Your guide to Spring Veggies!
Spring is in the air! As winter comes to an end, there’s nothing more exciting than warmer weather and the return of fresh Spring produce. Rather than worrying about what you should eliminate from your diet this Spring, focus instead on the seasonal Spring veggies you should be eating.
The warmer temperatures comes a host of vibrant, fresh, nutrient-packed vegetables that are waiting to grace your kitchen table. You also can feel good about purchasing seasonal produce — they’re higher in nutrients, less expensive, and good for the community!
5 Seasonal Spring Foods to Buy!
Yes, eating asparagus does make your pee smell! But once you’re past that, there are plenty of reasons to fill your plate with more of this spring superfood. The bright-green veggie is packed with vitamins and minerals like vitamins A, C, E, K, and B6, as well as folate, iron, copper, calcium, and fiber. Thanks to all these nutrients, asparagus offers some serious health perks. They are available in green, white, or purple. Asparagus is delicious pureed in creamy soups, boiled, or steamed until crisp-tender and topped with vinaigrette, roasted in the oven with olive oil, salt, and pepper; or pan-seared with olive oil, salt, and pepper.
How to store
Treat asparagus like fresh flowers—store it upright in a vase or jar, roots immersed in two inches of water and tops loosely covered with an inverted ziploc bag.
These veggies are high in Antioxidants and Folic Acid, great for ladies trying to conceive. This earthy, sweet root vegetable comes in red, pink, orange, yellow, and white varieties, as well as a range of sizes. Both the root and leafy stalk are edible, making it a versatile ingredient in dishes both raw and cooked. Roasted beets are great for soups, purées, and wraps—just rinse each bulb; wrap individually in aluminum foil and oven roast for about an hour. The common garden beet’s vibrant fuchsia hue will color anything it's cooked with!
HOW TO STORE
Cut the bulbous roots from the stalk before storing; place the leaves and stalks in a perforated plastic bag in the crisper. The beet roots can be stored loose in the crisper. Do not wash either until directly before use.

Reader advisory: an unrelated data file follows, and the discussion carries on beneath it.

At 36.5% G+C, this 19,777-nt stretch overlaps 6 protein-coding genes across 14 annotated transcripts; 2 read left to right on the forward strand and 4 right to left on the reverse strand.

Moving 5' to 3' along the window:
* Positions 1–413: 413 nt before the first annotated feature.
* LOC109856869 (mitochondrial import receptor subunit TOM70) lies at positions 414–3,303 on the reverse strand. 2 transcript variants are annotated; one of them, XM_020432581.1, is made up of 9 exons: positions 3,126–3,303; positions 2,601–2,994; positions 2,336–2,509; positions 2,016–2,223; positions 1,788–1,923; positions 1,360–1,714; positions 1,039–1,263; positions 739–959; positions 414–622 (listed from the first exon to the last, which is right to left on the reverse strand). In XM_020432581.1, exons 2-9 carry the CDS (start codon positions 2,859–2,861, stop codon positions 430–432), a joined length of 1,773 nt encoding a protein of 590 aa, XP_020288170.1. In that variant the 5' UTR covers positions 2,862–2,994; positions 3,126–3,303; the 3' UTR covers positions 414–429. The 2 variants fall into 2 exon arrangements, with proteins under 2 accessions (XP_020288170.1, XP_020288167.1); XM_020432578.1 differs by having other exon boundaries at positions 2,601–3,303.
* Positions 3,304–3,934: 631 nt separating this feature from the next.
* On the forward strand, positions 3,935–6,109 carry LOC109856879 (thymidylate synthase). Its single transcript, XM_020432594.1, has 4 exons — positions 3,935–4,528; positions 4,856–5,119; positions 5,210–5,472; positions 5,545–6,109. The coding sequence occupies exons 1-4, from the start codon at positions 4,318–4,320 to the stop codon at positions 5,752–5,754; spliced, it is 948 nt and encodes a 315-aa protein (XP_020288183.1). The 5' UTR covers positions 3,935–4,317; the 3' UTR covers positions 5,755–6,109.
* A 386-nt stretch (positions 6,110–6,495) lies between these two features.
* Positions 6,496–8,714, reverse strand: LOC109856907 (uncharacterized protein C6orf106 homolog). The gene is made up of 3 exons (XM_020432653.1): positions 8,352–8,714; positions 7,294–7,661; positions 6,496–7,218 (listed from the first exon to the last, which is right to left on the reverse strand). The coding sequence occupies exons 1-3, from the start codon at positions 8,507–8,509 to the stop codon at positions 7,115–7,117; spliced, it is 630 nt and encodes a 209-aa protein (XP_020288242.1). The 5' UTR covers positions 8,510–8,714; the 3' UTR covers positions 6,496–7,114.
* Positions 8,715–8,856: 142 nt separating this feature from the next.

3. Rainbow Carrots
Often claimed to be the perfect health food. It is crunchy, tasty, and highly nutritious. Rainbow carrots are a low-calorie food that also provide essential dietary fiber, making them a filling addition to any weight-management plan. Carrots are jammed with a wealth of nutrients, and medium-sized sticks are only 25 calories. Standard orange carrots contain vitamin A, and the other hued carrots are equally healthy.
Here’s a brief break-down:
- Orange: Beta and alpha carotene pigment. This promotes vitamin A production by the body, which is essential for healthy eyes.
- Purple: Anthocyanin, beta and alpha carotene pigment. Purple carrots typically have an orange core, and their pigment-related nutrients may provide additional vitamin A.
- Red: Lycopene and beta-carotene pigment. Lycopene is the same red pigment that gives tomatoes their deep color and is linked to a lower risk of certain cancers, such as prostate cancer.
- Yellow: Xanthophykks and lutein. Both are linked to cancer prevention and better eye health.
- White: The nutrients don’t come from the pigment but from the fiber, which promotes healthy digestion.
HOW TO STORE
Remove the leaves before storing, which will draw moisture from the root; store them separately in a perforated plastic bag in the vegetable crisper. Store the carrots in a perforated plastic bag in the crisper drawer.
Perhaps you overlook the radish in the grocer's produce bin or have never considered it a snack option. There are different types of radishes, but all have the same basic nutritional makeup. Filled with health benefits, the radish deserves a second look as a menu choice. Radishes are high in vitamin C, adequate levels of folic acid, vitamin B-6, riboflavin, thiamin, and minerals such as iron, magnesium, copper and calcium, as well as anti-oxidants. They can be found in a rainbow of colors and a variety of sizes, with a flavor that ranges from mild and sweet to intensely peppery—in drier, warmer months the taste will be more intense, while in cooler months a higher water content gives them a milder flavor. Though usually eaten raw or pickled, they're also wonderful roasted—especially large, earthy daikon radishes—or sliced and sauteed in olive oil.
HOW TO STORE
Remove the tops and store radishes in a perforated plastic bag in the crisper drawer. If you wish to keep the leaves, remove any wilted ones. Store the rest in a perforated plastic bag in the crisper drawer.
While spinach is available year-round, it’s best in spring, when the vibrant green leaves are delightfully delicate and tender. Served raw in salads, spinach boasts a sweet, slightly bitter taste. But the leafy green, celebrated for its high iron and vitamin content, takes on a more complex, mildly acidic, flavor when cooked. Spinach is an excellent source of vitamin A, Vitamin C, Vitamin K, Folic Acid, and Iron.
HOW TO STORE
Remove any damaged or wilted leaves. Store the rest in a perforated plastic bag in the crisper drawer with the humidity set to high.
To celebrate the freshness of spring, be sure to add seasonal produce to your diet. You can’t beat the freshness of buying in season and you’ll be saving money and supporting local farmers as well.
By: Carol Aguirre MS, RD/LDN
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